“Among many things, it will provide hierarchical storage management, a fancy term that just means that if you haven’t touched a digital asset for about 30 days, it will move it to lower tier storage which might take a little more time to recover, although you have compressed proxies immediately,” Shultis said.
This approach will break down the silos that have grown up within the business, with different departments managing assets and metadata differently. The new DAM will also help the organization better manage its massive historical audio archive dating back 85 years.
“Rapid serves as a cohesive delivery arm of our metadata, so it will integrate with this new digital asset management system.”
In short, NYPR is switching many back-end systems to less — emphasizing a primary storage system and a primary distribution system — partly in an effort to present a more cohesive face to listeners.
Shultis cites the example of the “RadioLab” program. An episode can have four or more versions: the broadcast show, with breaks for subscription; a podcast with breaks for different subscriptions; a “members only” podcast that has no subscription; and a streaming version. All have slightly different metadata requirements.
“When a listener tunes into a NY public radio station, whether in the car or on a podcast, the logos will be the same; and now the metadata will be standardized, with the “NY Public Radio look and feel”.
Shultis is also a firm believer in “segment-level” metadata.
“More is better. When someone logs on in the middle of an interview, they’re like, ‘Wow, that’s a great interview, but who is it? So instead of just introducing ‘All Things Considered “, the screen will say something like “All Things Considered, an interview with Paul McLane”. I would advise any engineer to go as far as possible. The public is hungry for that, and that’s what our competitors are doing .
New York Public Radio also supports DTS AutoStage as part of its digital strategy.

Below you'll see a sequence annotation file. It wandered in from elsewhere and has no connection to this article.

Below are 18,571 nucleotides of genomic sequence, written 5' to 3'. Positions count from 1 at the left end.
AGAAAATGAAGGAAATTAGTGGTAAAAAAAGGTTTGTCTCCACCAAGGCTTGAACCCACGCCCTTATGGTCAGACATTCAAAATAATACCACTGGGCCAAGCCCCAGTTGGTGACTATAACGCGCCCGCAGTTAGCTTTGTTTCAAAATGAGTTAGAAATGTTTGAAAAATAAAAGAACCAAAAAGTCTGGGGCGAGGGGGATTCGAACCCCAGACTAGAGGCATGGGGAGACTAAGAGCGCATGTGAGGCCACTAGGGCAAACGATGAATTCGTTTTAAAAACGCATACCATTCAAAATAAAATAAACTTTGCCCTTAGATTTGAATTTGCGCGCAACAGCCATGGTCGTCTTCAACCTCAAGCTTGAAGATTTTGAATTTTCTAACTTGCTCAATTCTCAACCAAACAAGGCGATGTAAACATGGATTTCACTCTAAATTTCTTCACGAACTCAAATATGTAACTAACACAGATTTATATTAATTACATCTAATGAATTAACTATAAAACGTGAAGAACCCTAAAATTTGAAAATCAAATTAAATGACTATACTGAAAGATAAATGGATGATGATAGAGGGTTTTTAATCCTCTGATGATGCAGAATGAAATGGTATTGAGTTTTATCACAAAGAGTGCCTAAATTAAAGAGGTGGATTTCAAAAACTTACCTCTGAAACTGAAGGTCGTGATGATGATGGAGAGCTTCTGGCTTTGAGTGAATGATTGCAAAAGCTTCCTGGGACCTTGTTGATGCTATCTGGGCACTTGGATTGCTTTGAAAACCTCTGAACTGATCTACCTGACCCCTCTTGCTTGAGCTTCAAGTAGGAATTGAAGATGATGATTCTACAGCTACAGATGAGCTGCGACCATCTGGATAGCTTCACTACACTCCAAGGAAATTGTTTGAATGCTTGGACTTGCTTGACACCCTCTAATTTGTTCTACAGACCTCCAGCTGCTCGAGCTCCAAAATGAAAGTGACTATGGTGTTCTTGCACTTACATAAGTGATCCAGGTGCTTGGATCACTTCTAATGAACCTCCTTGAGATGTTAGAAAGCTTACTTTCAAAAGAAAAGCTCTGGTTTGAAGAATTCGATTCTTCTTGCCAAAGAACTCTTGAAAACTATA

Shultis was attracted to its service tracking feature, in which a receiver switches from the OTA signal to the station stream if the vehicle leaves the coverage area.
“We’re big on podcasting and streaming. We deliver over a petabyte of data per month of podcasts and streams of our programming. So when I heard about this idea through NAB and Xperi, I was all for it,” he said.
“This is especially important for New Yorkers, who can commute an hour and a half by car from the suburbs, which can easily be outside the coverage area of a metro station. Broadcasters have tried to do this all the way through single frequency networks – so you can switch to your next repeater site to keep the listener engaged.
Shultis can’t wait to see more cars on the road with DTS AutoStage. He’s excited about the way WNYC and WQXR metadata is displayed on his screen in a Mercedes S-Class, an implementation that includes a helpful carousel tuning view and also presents the station’s logo to the driver directly behind the wheel. as well as the central column. filter.
Overall, Shultis expressed to his station’s management the importance of managing their visual product.
“I just bought a basic Subaru. It has a nice wide flat screen with HD Radio in it. Older analog radio cars are dying out, and the HD radio market in the New York DMA now has over 50% car penetration, so that’s what we’re doing to be competitive in that market.